Fourth-year graphic design major Rachael Kubikowski suffers from Celiac’s disease, meaning she is gluten intolerant. When she started her thesis class for her graphic design bachelor’s of fine arts program with the theme of “Design for Good,” she opted to use her skills to try and change the way campus dining handles feeding students with allergies.
Kubikowski said she hopes to draw attention to the often-overlooked issue of allergies on a college campus.
According to the student, although there are some options like loaves of gluten/wheat-free bread or pizza crusts available for those who ask for them, there is little to no comprehensive plan for students afflicted. Even the vegan options on campus, at times, have nuts or other allergens leaving them off limits, she said.
“One particular student told me how she can never eat vegan baked goods because they are often on the same tray with goods containing nuts.” said Kubikowski. “She has both a nut and milk allergy.”
Other options for these students include gluten/wheat- free pasta at Hawk Station, but otherwise Kubikowski said there is nothing on campus that is guaranteed to be allergen free.
Kubikowski believes that gaining knowledge regarding allergies is the first step to bettering the campus dining environment. She believes better information should be supplied to the employees of student eateries. She said that if the food staff had an informational pamphlet or video explaining the dangers of food allergies, allergic reactions could be avoided.
“For me, the main problem is a lack of information; the students who work at the food vendors, and even some of the regular staff, aren’t aware of how serious the issue of food allergies is.” Kubikowski said
Having an adverse reaction to something can be avoided so long as “we know what’s in it;” however, oftentimes the staff will have already thrown away the packaging with ingredients, or won’t really check what’s in an item believing that it’s not really a big deal, according to Kubikowski.
She said one of the major issues is that students who have allergies have to go to the school dietitian in order to know what is safe for them to eat and if they don’t arrange such a meeting, they are at risk.
Campus Dietitian Evelyn Gezo said that such meetings are essential for students with allergies as they “personalize” their dining experiences.
According to Gezo, the process can begin prior to enrollment. She often receives phone calls from or talks to parents of students with severe allergies, taking down numbers and e-mails to explain the accommodations that can be made for the individual student after moving on campus.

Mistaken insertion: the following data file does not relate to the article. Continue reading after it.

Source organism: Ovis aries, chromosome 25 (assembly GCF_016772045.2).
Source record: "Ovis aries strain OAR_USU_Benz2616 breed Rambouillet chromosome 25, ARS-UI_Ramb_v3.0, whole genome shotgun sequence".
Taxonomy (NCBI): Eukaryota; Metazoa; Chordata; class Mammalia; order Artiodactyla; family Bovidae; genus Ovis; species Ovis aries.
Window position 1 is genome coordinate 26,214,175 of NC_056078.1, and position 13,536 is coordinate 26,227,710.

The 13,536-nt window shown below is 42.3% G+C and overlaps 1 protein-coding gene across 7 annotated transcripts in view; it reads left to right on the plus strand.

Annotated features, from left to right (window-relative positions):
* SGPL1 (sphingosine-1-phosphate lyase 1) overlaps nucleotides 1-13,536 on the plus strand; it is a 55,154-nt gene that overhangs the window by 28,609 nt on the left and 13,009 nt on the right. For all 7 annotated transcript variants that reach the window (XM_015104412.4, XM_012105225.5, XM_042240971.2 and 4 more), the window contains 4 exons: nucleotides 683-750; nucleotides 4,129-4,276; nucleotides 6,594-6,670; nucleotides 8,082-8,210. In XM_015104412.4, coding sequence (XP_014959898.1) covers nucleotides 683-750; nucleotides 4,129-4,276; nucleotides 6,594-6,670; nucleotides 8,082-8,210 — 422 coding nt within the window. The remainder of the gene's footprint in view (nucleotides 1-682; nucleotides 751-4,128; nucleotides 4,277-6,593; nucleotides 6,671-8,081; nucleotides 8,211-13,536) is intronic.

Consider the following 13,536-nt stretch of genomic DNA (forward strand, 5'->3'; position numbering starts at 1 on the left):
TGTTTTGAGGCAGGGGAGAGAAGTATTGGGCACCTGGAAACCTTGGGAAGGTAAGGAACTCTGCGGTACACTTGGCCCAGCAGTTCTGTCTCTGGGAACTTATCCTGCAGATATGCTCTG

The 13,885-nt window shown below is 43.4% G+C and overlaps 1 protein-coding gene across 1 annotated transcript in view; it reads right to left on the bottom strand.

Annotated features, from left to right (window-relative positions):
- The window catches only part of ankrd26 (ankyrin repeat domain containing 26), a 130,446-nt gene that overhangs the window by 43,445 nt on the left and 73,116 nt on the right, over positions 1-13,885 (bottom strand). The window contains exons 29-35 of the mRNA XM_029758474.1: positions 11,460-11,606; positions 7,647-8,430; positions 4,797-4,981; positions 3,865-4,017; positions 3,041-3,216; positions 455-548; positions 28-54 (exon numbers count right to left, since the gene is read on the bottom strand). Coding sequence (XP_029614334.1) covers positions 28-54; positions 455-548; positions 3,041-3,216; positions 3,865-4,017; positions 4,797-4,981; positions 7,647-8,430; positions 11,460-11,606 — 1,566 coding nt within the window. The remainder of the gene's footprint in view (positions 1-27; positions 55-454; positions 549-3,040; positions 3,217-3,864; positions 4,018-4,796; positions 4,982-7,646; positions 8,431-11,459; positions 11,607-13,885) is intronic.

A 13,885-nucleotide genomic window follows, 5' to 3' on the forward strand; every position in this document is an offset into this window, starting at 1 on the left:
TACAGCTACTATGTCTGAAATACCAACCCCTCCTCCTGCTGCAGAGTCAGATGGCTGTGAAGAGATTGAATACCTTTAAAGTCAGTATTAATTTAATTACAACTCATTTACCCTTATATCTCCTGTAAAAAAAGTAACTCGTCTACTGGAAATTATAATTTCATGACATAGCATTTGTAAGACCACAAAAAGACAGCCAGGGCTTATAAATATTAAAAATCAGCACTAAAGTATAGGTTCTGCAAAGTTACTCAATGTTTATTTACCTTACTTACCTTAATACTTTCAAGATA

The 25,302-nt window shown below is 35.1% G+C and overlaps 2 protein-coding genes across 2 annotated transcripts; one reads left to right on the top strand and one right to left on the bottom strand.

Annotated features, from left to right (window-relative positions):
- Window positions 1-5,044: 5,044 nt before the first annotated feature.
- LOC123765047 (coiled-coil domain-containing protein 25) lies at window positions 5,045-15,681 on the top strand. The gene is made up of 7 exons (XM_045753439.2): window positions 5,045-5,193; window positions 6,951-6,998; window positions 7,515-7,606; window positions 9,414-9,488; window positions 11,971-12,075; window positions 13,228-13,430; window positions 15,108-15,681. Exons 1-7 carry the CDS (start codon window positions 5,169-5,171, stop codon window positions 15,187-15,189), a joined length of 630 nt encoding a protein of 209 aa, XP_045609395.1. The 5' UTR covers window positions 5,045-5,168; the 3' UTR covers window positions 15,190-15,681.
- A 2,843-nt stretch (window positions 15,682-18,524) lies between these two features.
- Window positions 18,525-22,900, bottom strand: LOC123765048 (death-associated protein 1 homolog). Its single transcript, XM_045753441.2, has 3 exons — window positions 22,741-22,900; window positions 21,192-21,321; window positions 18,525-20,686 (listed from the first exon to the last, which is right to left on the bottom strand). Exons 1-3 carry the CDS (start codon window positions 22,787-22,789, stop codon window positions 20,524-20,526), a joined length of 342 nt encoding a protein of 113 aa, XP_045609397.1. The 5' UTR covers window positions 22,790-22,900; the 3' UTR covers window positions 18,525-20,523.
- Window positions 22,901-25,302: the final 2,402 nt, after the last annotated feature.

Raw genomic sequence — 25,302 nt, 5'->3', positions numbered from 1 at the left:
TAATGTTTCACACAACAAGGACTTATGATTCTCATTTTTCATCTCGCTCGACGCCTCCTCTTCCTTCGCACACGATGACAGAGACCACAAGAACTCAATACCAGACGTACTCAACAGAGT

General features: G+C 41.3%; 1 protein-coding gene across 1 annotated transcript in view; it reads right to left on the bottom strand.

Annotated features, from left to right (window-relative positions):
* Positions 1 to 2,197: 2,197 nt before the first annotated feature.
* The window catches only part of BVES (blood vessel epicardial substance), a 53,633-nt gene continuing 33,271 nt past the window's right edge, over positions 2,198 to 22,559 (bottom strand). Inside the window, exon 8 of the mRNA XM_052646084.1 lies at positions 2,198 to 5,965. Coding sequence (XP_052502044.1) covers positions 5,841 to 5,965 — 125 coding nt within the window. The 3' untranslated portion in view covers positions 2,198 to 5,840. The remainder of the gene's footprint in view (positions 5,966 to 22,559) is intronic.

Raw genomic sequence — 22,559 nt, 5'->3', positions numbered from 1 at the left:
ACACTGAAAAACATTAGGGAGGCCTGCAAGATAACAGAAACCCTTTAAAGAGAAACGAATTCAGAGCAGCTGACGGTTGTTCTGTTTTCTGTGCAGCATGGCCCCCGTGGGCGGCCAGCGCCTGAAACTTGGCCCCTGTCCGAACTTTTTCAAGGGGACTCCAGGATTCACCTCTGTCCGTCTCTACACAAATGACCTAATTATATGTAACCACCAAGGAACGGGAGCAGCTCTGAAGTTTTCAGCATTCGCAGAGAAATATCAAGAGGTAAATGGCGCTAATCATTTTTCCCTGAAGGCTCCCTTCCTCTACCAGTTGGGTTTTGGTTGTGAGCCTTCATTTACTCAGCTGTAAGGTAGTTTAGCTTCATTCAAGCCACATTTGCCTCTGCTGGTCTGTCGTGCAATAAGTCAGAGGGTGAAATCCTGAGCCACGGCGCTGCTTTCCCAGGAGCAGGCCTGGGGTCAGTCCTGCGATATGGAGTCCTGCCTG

“At that point [students] are encouraged to make an appointment to see me regarding their nutritional needs and how to maneuver and select foods in Hasbrouck as well as the SUB and Hawk Station (formally Oscars) since not everyone fits into a standard diet and many have multiple intolerances,” said Gezo.
For Kubikowski, bettering the overall dining environment is of the utmost importance. She hopes to capture the attention of the higher-up officials. Eventually, Kubikowski said she would like to see place cards detailing the ingredients for each dish being served. She said this would cut back the number of students who could accidentally ingest something harmful.
Though there have been oversights in the past to students with allergies, Gezo said they have been remedied.
In the case of the “Circus Night” event held in Hasbrouk Dining Hall last semester, open bowls of peanuts in the shell were made available to the students. The event was held again this semester and packages of Cracker Jacks were substituted. However, this didn’t alleviate student concern.
“One student did bring it to our attention that students were eating them at the tables and she felt unsafe,” said Gezo. “She suggested that the packages be given to students on their way out. Management was made aware of the situation.”
Second-year theatre major Julia Fell, who has a nut allergy, has talked to dining services numerous times regarding the issue of cross-contamination in Hasbrouck.
“For people with allergies, cross-contamination, or any kind of contamination by particles or oils from the allergen are a serious threat,” said Fell. “Peanut shells and Cracker Jack crumbs are pretty much the last thing that I (or anyone else with my allergy) want to see anywhere near their eating surfaces.”
Fell said that it is important to get input from as many students with allergies as possible as her experiences have helped her to realize how risky it can be navigating campus dining as a student with allergies.
Kubikowsi will hold a meeting on Wednesday, Nov. 16 at 7 p.m. in Student Union 407 for students interested in discussing allergies and ways to ensure a safe dining environment on campus.